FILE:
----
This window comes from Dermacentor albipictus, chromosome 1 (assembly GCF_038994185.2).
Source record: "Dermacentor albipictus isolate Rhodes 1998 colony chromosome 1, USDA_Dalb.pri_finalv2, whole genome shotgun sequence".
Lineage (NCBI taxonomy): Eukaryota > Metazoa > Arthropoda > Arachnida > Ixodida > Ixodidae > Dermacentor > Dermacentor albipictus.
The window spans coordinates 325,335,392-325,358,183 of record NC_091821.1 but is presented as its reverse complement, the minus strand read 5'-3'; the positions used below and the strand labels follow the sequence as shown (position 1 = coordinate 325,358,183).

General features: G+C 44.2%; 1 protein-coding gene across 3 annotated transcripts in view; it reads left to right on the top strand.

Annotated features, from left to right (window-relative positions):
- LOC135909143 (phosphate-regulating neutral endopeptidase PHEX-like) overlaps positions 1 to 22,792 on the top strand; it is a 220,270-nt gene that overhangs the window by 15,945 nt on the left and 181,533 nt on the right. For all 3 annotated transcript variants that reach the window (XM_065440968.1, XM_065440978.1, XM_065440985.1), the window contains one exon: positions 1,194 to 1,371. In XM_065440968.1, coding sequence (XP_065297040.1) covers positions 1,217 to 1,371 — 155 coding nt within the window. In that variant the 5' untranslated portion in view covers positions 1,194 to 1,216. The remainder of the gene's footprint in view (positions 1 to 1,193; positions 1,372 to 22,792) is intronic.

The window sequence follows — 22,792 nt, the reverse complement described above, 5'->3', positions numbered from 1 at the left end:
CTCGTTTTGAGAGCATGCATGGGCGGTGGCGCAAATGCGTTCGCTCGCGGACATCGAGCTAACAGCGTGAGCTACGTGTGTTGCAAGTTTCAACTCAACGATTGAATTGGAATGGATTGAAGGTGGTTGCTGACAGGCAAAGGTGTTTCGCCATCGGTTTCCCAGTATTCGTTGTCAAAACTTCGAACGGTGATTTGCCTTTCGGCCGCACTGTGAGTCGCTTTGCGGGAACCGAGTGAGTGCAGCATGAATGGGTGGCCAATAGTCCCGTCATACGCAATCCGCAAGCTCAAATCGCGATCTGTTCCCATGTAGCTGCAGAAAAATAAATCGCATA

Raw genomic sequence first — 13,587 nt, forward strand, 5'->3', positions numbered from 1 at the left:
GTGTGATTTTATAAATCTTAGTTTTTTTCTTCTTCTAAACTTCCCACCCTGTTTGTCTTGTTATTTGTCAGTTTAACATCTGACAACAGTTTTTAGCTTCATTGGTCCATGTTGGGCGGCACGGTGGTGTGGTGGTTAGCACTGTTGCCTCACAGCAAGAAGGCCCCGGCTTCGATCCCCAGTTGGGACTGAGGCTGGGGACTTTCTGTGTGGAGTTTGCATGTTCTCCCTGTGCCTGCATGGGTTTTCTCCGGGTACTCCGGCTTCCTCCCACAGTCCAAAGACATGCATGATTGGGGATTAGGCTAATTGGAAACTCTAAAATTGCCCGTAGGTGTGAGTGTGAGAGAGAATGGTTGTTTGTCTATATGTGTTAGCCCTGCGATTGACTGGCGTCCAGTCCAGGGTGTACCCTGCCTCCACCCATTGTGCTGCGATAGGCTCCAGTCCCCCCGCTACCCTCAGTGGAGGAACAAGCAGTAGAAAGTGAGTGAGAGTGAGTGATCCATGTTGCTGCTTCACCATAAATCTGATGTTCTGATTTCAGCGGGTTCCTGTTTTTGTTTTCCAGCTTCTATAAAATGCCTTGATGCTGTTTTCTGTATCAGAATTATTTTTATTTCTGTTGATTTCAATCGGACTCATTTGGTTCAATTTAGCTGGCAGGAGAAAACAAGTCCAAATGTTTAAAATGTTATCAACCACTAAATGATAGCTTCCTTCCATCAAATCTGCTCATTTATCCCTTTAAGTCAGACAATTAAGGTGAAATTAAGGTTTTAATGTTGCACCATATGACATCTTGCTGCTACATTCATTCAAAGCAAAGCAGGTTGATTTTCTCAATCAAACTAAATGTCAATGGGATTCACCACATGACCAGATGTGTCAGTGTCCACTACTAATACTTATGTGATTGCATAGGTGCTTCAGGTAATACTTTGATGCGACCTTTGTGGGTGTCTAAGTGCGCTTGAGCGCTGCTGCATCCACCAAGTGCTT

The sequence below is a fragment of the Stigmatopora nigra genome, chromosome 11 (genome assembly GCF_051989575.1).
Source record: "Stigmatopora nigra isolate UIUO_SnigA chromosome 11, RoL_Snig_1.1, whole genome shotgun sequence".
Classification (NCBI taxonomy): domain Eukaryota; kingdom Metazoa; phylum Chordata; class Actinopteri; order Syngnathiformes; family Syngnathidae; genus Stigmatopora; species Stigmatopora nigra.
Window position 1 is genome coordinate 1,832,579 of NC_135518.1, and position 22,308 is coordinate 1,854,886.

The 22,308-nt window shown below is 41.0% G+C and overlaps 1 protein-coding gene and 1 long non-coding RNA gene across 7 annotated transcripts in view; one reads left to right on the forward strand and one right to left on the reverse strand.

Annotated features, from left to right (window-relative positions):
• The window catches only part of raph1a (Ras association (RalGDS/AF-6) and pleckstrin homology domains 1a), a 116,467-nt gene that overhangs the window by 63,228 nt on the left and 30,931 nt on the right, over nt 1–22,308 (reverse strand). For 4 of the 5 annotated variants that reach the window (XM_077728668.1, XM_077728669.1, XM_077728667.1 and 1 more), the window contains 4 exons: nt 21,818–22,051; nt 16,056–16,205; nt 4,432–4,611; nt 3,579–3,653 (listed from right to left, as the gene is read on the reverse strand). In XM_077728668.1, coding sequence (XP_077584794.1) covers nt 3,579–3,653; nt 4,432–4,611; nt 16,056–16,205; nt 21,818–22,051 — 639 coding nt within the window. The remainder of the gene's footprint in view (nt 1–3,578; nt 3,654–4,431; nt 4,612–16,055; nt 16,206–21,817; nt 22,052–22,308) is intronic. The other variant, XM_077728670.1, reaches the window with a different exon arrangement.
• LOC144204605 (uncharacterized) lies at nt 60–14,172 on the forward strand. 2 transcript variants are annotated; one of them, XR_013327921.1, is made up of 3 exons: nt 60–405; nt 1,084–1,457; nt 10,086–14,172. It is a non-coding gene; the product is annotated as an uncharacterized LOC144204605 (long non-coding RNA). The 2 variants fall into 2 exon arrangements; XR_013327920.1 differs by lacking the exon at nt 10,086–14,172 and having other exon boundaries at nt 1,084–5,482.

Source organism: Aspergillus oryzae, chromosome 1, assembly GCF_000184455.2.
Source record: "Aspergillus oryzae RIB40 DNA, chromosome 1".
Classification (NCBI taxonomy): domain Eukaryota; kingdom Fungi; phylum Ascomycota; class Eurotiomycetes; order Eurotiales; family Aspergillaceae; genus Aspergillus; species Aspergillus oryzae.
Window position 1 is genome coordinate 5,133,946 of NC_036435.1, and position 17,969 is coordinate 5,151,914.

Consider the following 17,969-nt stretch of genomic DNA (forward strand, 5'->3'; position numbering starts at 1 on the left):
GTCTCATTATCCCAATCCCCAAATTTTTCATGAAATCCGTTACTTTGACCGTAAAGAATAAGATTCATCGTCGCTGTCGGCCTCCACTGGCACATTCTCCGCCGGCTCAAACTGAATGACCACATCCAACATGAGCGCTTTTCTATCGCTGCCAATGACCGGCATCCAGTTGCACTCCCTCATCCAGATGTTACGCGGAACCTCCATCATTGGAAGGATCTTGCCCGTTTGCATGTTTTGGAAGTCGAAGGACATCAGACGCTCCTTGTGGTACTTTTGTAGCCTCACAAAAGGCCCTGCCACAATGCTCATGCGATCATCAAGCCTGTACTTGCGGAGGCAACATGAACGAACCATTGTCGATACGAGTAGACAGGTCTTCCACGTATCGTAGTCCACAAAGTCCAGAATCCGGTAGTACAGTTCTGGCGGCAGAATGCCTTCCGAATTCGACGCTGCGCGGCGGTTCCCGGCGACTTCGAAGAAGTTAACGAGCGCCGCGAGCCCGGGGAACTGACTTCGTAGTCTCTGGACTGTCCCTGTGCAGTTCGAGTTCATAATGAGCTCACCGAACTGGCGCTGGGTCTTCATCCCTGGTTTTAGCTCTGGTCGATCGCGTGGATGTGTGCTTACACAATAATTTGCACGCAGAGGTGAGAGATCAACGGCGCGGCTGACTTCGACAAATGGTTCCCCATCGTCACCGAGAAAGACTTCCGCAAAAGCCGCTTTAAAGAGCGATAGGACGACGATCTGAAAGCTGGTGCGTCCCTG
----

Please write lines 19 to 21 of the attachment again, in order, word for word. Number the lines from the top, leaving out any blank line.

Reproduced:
• LOC144204605 (uncharacterized) lies at nt 60–14,172 on the forward strand. 2 transcript variants are annotated; one of them, XR_013327921.1, is made up of 3 exons: nt 60–405; nt 1,084–1,457; nt 10,086–14,172. It is a non-coding gene; the product is annotated as an uncharacterized LOC144204605 (long non-coding RNA). The 2 variants fall into 2 exon arrangements; XR_013327920.1 differs by lacking the exon at nt 10,086–14,172 and having other exon boundaries at nt 1,084–5,482.

Source organism: Aspergillus oryzae, chromosome 1, assembly GCF_000184455.2.
Source record: "Aspergillus oryzae RIB40 DNA, chromosome 1".